Since YouTube was her downfall, it was only appropriate that Kari Ferrell, the "Hipster Grifter" appeared at her extradition hearing via closed-circuit TV. It's standard procedure for the waiver hearings to be conducted without bringing the prisoner all the way to the CJC from State road. Ferrell has taken grifting far. She started out in her hometown of Salt Lake and managed to become one of their "most wanted." She then managed to turn herself into a quasi-celebrity while stealing cellphones and duping hiptards from Prospect Heights to Park Slope. And she was snared as only a hipster grifter could be. A local musician who had been in contact with her lured her onto a Chinatown bus with a promise of a free ride to Portland. When she arrived, officers from the 6th District were waiting. She has since been held at the House of Detention here in Phi
Pro basketball fans from Astoria to Zigzag can take heart: the Blazers are back. For those unfamiliar, here is a brief history of the team. Born of fire and steel in 1970, the Portland Trailblazers have seen their share of ups and downs over the years. The original team of Geoff Petrie, Rick Adelman and Sidney Wicks gave way to the Walton/Lucas Championship year. Then came the Billy Ray Bates years, then the Sam Bowie draft.
Having destroyed the Andean region of South America and the inner cities of North America, US drug policy is now marching like a wildfire through Central America and is now raging through the border regions of Mexico
. There is a shooting war going on south of the border. A civil war is being fought between various poly-drug trafficking organizations and between them and the government. The situation there is looking more and more like the situation in Colombia. American drug policy has allowed organized criminals to amass huge coffers with which they can engage in even more nefarious activities.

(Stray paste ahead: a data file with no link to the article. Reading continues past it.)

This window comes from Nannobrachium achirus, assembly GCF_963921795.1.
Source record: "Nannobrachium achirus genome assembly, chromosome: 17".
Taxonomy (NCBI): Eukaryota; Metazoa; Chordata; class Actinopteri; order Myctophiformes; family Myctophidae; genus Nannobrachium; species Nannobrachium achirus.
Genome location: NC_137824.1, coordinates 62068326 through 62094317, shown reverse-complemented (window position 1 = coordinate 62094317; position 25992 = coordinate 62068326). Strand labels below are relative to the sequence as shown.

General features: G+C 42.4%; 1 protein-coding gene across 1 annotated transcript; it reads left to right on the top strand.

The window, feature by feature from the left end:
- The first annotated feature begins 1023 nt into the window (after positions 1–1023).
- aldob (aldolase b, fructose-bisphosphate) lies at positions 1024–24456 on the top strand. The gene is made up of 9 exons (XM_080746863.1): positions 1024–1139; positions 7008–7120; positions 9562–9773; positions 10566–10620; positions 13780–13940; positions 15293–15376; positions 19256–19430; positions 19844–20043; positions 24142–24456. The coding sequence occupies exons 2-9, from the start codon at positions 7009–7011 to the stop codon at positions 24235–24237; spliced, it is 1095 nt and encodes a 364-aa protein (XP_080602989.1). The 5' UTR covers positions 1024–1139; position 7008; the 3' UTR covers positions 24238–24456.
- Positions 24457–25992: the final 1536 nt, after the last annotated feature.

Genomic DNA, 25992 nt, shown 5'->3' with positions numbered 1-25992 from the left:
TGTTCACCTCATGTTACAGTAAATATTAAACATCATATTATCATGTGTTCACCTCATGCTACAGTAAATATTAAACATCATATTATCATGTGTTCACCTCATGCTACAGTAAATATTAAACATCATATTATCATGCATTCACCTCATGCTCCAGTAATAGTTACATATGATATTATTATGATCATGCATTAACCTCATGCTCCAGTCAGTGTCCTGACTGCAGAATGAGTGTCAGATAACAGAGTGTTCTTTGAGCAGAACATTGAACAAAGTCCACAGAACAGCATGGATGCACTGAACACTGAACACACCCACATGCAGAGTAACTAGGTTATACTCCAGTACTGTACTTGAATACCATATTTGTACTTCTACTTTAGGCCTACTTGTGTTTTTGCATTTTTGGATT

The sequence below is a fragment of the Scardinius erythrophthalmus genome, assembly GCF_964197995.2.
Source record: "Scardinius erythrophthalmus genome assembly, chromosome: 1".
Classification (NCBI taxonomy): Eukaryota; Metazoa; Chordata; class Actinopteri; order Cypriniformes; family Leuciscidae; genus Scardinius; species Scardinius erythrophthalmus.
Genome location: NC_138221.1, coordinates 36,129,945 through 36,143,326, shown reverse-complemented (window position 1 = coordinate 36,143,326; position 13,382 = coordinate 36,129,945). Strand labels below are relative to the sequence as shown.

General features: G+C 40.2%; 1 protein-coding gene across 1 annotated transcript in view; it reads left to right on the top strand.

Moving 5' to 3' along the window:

This week, Muntadar al-Zaidi, the Iraqi journalist who gave voice, or rather foot to all of our feelings when he hurled his shoes at Bush Jr. last year, finally had his day in court. Neo-con's always maintained that we were in Iraq in part to free the Iraqi people from the tyrannical rule of Saddam Hussein. Replacing him would be a democracy with respect for the rule of law, not the rule of him. Add yet another lie to the fire. Mr. al-Zaidi was sentenced to 3 years
in prison for? Not his "attack" on Bush, but for embarrassing Prime Minister Nouri al-Malaki, who was standing beside Bush at the time.
It was 1987. Ronald Reagan ruled the land with a palsy-ed, yet iron fist. his domestic team had taken Thatcherism, given it an SUV, cut its income tax, raised its payroll tax, given it private healthcare, deregulated its savings and loan industry and unleashed it on the Ranch of the American homeland. Abroad, the party that had given us the Shah of Iran and the Contras, brought us the Iran-Contra Affair. Into those heady times, Alan Moore injected The Watchmen
. It was nothing less than the greatest comic/graphic novel of all time, imho (in my hubristic opinion).
The Mad Max Trilogy (1979-1985; Director: George Miller; Starring: Mel Gibson, Tina Turner and Bruce Spence)
UPDATE October 14, 2009: In honor of his 200th birthday, a "missing link" of flying dinosaurs, which filled in a gap, millions of years long, between the earliest, primitive pterosaurs and those that followed has been named after him. The gap was known in Darwin's time and the features of Darwinopterus reveal much about how these creatures evolved.
Ah to be 23, the most accomplished athlete in the world and a multimillionaire. God forbid, you go out and have a good time. Michael Wilbon leads the chorus of boos and criticism of Michael Phelps' party night at USC. He wants his feet "held to the fire." He fairly cites Phelps' 2004 DUI. That is worthy of opprobrium. What makes something morally wrong is the harm (or risk of harm) to others. Smoking weed doesn't make the cut. Even if you do think that breaking the marijuana laws of South Carolina rises to the level of drinking and driving, One misdemeanor every four years does not a bad citizen--nor bad corporate spokes/role model--make.
Since Joe Hubris has been bush-free, he feels 100% better. He can think more clearly. His hair has stopped falling out. He's not bloated all the time. He's making healthier decisions at mealtime. Most importantly, He's been able to get off the oxy's.